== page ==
CHICAGO -- Shrugging off financial worries, the NAACP convention voted yesterday to establish a permanent mission in South Africa to aid that country's transition to nonracial democracy.
The 3,000 convention delegates also offered the Clinton administration their stamp of approval by giving a speech by Vice President Al Gore a standing ovation.
The two events added up to an encouraging day for the Rev. Benjamin F. Chavis Jr., the NAACP's embattled executive director. He has faced criticism for letting the Baltimore-based civil rights group accrue a $2.7 million deficit and for reaching out to black separatist Minister Louis Farrakhan of the Nation of Islam.
Dr. Chavis billed the South Africa resolution, which passed overwhelmingly after debate on whether the NAACP could afford to put an office there, as a victory for his leadership.
"This was the first test vote, and we won it," the leader of the National Association for the Advancement of Colored People said. "It shows they're supporting our outreach."
Another test will come as the convention elects a national board member. C. DeLores Tucker, a civil rights veteran and Chavis critic, is running against 26-year-old Delbert Sanders, who is backed by Chavis allies on the board, and three other candidates. A runoff election is likely today.
Dr. Chavis used his control of convention machinery to give the South Africa resolution its best chance of passage. The vote was taken when many delegates had left the hall after the Gore speech, and it was immediately preceded by a videotape in which South African President Nelson Mandela asked the NAACP for its continued support.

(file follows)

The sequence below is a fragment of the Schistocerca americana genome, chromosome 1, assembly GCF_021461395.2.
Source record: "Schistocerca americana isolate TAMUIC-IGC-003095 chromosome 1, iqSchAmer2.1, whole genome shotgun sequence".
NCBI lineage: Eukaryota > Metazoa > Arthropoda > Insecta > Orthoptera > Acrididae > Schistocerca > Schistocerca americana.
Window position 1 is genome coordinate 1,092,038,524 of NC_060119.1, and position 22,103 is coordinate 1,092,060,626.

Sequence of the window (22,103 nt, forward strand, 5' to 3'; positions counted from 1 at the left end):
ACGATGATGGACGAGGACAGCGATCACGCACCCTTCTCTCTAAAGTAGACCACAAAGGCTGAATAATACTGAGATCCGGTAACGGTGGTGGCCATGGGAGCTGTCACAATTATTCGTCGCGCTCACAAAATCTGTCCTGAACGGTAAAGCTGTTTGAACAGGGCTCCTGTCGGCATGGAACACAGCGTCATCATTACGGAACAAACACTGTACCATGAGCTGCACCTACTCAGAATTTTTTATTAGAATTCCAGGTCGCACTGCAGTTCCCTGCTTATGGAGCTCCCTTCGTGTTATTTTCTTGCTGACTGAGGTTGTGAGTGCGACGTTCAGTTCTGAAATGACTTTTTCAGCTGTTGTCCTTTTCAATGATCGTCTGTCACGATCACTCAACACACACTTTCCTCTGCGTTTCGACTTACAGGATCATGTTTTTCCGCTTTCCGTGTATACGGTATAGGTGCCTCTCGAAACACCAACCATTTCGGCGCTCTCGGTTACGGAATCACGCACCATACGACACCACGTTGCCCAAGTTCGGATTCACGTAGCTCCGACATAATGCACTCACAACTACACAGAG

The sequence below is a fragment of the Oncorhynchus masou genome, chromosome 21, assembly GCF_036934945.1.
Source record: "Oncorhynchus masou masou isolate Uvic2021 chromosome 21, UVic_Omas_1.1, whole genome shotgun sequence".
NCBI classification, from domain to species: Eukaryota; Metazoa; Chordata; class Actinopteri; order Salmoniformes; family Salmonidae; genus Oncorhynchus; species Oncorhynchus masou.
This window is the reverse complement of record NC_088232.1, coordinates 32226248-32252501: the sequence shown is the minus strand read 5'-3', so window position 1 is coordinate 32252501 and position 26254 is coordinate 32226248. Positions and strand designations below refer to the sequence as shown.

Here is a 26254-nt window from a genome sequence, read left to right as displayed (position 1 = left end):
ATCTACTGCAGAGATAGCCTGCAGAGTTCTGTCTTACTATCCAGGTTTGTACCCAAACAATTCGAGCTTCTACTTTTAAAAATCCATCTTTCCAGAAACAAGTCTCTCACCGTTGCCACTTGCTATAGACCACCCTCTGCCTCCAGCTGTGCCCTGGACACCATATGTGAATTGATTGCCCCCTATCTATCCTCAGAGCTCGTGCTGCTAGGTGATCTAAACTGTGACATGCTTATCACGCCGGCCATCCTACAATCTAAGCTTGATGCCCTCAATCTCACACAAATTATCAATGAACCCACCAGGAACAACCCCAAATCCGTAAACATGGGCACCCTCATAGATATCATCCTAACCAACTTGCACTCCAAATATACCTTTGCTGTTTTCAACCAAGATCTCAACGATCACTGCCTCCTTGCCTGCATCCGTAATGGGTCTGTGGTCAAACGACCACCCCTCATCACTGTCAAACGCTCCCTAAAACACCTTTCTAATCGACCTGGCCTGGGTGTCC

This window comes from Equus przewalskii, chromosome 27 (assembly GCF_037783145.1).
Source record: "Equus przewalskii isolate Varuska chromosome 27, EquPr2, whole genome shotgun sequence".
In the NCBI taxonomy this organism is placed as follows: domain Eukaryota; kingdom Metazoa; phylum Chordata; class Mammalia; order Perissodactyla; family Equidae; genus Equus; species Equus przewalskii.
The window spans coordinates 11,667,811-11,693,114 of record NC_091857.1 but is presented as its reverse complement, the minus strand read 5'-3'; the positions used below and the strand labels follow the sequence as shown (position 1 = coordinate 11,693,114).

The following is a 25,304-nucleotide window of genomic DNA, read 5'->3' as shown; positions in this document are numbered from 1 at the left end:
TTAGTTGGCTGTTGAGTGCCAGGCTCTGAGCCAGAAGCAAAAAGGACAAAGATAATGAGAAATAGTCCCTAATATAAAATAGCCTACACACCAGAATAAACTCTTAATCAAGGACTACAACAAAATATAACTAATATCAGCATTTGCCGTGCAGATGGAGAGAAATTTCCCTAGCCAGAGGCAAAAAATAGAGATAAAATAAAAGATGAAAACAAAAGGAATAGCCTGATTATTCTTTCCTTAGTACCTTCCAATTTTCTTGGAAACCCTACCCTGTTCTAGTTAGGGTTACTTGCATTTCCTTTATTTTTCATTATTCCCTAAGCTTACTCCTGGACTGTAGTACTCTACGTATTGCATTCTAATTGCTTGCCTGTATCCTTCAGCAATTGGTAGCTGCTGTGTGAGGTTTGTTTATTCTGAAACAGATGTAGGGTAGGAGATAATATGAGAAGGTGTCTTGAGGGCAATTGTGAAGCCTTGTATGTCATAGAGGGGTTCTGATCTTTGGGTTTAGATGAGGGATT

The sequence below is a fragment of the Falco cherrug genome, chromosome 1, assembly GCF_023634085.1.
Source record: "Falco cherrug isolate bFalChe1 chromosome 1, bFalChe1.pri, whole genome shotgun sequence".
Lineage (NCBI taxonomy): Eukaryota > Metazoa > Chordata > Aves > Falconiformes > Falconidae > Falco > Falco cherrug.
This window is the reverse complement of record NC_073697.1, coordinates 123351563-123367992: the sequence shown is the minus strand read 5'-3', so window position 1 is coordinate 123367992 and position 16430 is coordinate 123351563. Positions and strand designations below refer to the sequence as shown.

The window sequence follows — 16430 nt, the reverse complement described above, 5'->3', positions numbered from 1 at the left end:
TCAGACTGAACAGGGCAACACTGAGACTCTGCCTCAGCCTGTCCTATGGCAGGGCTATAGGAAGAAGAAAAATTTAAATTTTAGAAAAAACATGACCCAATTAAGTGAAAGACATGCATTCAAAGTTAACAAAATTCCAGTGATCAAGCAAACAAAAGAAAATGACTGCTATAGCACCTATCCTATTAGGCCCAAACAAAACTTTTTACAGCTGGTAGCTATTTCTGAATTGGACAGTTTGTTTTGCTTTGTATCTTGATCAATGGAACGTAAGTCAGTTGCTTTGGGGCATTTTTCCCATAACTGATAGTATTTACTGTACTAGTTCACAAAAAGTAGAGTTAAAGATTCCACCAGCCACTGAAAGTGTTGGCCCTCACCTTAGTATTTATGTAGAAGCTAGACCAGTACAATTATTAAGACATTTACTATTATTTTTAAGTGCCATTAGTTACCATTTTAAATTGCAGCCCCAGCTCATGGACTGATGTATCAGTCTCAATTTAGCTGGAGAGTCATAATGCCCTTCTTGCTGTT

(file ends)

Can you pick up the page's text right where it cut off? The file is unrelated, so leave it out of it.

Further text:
Leroy Warren, a Silver Spring member of the NAACP national board, argued that the group was in no financial shape to undertake new programs, but the Rev. Wendell Anthony, president of the Detroit branch, swayed the delegates with an emotional appeal to the NAACP's responsibility to African people.
Earl T. Shinhoster, an NAACP official who has visited South Africa eight times since September, estimated the cost of an office there as $750,000 to $1 million a year. He said the money must be raised to support the mission.
"The Bible says, 'To whom much is given, much is required.' African-Americans are the wealthiest, best-educated and healthiest Africans on the planet, period," he said. "There is no cost to the NAACP to help African people. That is the mission of the NAACP. God will make a way, He always has."
The NAACP's newly released 1993 annual report confirms that the group has significant money problems. As of the end of 1993, the NAACP had been forced to borrow $2 million to cover operating deficits and expenses from the 1994 Image Awards, a Hollywood production that habitually loses money.
For 1993, the NAACP showed deficits of $640,000 in its general fund and $122,000 in its tax-deductible special contribution fund. These were partly offset by a $426,000 profit from its magazine, the Crisis.
Early this year, the NAACP's cash problem was compounded when the group had to pay a $680,000 court judgment after an appeal failed.
For Dr. Chavis, 46, who took office in April 1993, the financial concerns were eased yesterday by a sense that his leadership was being affirmed.
He was elated by Mr. Gore's 42-minute speech, a mix of self-deprecating humor, recitation of the Clinton administration's legislative accomplishments and broad pledges of commitment to civil rights.
"It was as if an NAACP staffer wrote the speech," Dr. Chavis said.
The Rev. Jesse L. Jackson, who was in the audience, said Mr. Gore's "words are genuine and full of promise, but there needs to be a program to reindustrialize urban America."
Mr. Jackson also attacked as misguided the Clinton "three strikes and you're out" crime bill, a subject that Mr. Gore skirted in his speech.